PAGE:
Avoiding weight gain in cardiometabolic disease: A systematic review

Nisa M. Maruthur, Kimberly Gudzune, Susan Hutfless, Oluwakemi A. Fawole, Renee F. Wilson, Brandyn D. Lau, Cheryl A.M. Anderson, Sara N. Bleich, Jodi Segal

Research output: Contribution to journalReview articlepeer-review

8 Scopus citations


Patients with cardiometabolic disease are at higher risk for obesity-related adverse effects. Even without weight loss, weight maintenance may be beneficial. We performed a systematic review to identify the effect of nonweight loss-focused lifestyle interventions in adults with cardiometabolic disease. We searched MEDLINE, Embase, and the Cochrane Central Register of Controlled Trials to identify comparative studies of lifestyle interventions (self-management, diet, exercise, or their combination) without a weight loss focus in adults with or at risk for diabetes and cardiovascular disease. Weight, BMI, and waist circumference at ≥12 months were the primary outcomes. Of 24,870 citations, we included 12 trials (self-management, n = 2; diet, n = 2; exercise, n = 2; combination, n = 6) studying 4,206 participants. Self-management plus physical activity ± diet versus minimal/no intervention avoided meaningful weight (-0.65 to -1.3 kg) and BMI (-0.4 to -0.7 kg/m2) increases. Self-management and/or physical activity prevented meaningful waist circumference increases versus control (-2 to -4 cm). In patients with cardiometabolic disease, self-management plus exercise may prevent weight and BMI increases and self-management and/or exercise may prevent waist circumference increases versus minimal/no intervention. Future studies should confirm these findings and evaluate additional risk factors and clinical outcomes.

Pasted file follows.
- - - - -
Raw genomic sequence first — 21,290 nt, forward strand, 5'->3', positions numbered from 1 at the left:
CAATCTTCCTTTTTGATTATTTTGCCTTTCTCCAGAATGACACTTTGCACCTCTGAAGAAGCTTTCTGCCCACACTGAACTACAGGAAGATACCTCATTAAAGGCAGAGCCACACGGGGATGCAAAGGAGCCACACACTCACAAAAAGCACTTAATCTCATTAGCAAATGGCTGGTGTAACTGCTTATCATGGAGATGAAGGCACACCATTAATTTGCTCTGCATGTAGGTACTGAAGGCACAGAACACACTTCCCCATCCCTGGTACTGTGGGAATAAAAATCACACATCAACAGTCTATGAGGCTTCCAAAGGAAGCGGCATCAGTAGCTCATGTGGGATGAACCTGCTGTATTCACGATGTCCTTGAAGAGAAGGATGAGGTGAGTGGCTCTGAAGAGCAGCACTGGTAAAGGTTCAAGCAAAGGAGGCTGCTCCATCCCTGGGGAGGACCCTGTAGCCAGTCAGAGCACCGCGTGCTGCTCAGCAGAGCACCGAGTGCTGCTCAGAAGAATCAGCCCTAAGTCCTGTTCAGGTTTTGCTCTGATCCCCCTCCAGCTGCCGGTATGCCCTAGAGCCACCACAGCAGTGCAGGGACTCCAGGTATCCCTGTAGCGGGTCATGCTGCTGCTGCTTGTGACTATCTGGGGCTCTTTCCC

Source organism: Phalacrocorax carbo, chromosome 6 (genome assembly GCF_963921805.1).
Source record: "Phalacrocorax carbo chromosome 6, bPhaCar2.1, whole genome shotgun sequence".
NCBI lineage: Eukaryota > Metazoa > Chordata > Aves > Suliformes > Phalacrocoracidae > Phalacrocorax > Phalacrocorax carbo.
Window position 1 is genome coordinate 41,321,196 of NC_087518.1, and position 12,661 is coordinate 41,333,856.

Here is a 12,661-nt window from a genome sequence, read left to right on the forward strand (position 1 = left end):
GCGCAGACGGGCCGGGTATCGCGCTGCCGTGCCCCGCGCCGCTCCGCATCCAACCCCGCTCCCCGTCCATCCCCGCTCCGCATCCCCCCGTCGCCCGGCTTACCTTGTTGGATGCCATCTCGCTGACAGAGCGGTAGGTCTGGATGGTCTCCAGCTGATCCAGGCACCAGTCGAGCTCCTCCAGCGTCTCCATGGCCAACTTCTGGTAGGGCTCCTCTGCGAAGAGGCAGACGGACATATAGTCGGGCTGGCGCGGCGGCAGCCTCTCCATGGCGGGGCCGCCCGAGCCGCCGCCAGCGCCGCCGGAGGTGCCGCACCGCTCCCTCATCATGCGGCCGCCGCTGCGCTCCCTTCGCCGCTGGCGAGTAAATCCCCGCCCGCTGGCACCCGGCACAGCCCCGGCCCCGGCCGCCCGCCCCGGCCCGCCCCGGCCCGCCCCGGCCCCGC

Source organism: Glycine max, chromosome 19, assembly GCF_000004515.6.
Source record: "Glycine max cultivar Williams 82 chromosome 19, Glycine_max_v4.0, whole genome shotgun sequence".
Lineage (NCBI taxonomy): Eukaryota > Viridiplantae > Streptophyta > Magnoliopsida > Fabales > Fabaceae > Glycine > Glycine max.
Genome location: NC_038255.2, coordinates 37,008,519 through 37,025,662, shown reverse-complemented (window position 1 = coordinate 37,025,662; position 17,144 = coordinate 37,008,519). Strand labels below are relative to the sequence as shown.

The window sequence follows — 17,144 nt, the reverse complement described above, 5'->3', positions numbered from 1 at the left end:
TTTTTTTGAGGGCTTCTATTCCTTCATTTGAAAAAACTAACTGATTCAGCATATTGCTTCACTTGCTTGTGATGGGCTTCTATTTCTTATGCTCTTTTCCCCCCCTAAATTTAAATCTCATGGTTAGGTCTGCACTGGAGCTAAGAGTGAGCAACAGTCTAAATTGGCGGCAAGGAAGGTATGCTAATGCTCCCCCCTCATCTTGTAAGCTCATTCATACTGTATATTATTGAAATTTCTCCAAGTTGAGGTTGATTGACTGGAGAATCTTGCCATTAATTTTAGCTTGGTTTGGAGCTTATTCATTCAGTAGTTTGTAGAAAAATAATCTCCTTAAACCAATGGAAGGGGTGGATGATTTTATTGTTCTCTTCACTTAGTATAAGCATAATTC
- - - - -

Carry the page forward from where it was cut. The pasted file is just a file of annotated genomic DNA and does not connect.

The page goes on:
Original languageEnglish (US)
Article number358919
JournalJournal of Obesity
StatePublished - Dec 25 2014

ASJC Scopus subject areas

  • Endocrinology, Diabetes and Metabolism


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